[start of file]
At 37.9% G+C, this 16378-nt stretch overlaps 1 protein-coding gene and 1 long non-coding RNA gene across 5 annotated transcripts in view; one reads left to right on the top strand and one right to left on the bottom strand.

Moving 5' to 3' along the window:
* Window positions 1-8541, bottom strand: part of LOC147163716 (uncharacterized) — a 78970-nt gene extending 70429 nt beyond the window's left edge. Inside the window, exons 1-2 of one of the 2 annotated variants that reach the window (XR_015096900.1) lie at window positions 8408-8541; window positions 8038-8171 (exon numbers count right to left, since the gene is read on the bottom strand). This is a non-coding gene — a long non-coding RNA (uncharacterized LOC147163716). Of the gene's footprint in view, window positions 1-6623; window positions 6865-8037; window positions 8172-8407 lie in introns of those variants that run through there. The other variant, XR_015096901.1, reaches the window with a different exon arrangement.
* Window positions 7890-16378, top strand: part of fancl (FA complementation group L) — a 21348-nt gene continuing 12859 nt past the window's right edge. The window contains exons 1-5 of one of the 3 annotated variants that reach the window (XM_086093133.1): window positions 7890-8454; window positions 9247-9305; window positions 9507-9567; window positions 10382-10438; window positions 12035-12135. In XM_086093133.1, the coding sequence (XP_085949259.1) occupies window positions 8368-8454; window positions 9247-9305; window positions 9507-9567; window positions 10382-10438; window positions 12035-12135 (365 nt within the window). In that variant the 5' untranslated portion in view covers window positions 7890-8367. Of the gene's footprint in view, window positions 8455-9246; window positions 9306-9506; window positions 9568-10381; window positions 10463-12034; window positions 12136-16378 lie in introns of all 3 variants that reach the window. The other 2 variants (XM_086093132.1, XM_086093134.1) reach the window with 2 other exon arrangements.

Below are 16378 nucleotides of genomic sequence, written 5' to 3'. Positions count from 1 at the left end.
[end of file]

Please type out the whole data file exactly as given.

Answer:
At 37.9% G+C, this 16378-nt stretch overlaps 1 protein-coding gene and 1 long non-coding RNA gene across 5 annotated transcripts in view; one reads left to right on the top strand and one right to left on the bottom strand.

Moving 5' to 3' along the window:
* Window positions 1-8541, bottom strand: part of LOC147163716 (uncharacterized) — a 78970-nt gene extending 70429 nt beyond the window's left edge. Inside the window, exons 1-2 of one of the 2 annotated variants that reach the window (XR_015096900.1) lie at window positions 8408-8541; window positions 8038-8171 (exon numbers count right to left, since the gene is read on the bottom strand). This is a non-coding gene — a long non-coding RNA (uncharacterized LOC147163716). Of the gene's footprint in view, window positions 1-6623; window positions 6865-8037; window positions 8172-8407 lie in introns of those variants that run through there. The other variant, XR_015096901.1, reaches the window with a different exon arrangement.
* Window positions 7890-16378, top strand: part of fancl (FA complementation group L) — a 21348-nt gene continuing 12859 nt past the window's right edge. The window contains exons 1-5 of one of the 3 annotated variants that reach the window (XM_086093133.1): window positions 7890-8454; window positions 9247-9305; window positions 9507-9567; window positions 10382-10438; window positions 12035-12135. In XM_086093133.1, the coding sequence (XP_085949259.1) occupies window positions 8368-8454; window positions 9247-9305; window positions 9507-9567; window positions 10382-10438; window positions 12035-12135 (365 nt within the window). In that variant the 5' untranslated portion in view covers window positions 7890-8367. Of the gene's footprint in view, window positions 8455-9246; window positions 9306-9506; window positions 9568-10381; window positions 10463-12034; window positions 12136-16378 lie in introns of all 3 variants that reach the window. The other 2 variants (XM_086093132.1, XM_086093134.1) reach the window with 2 other exon arrangements.

Below are 16378 nucleotides of genomic sequence, written 5' to 3'. Positions count from 1 at the left end.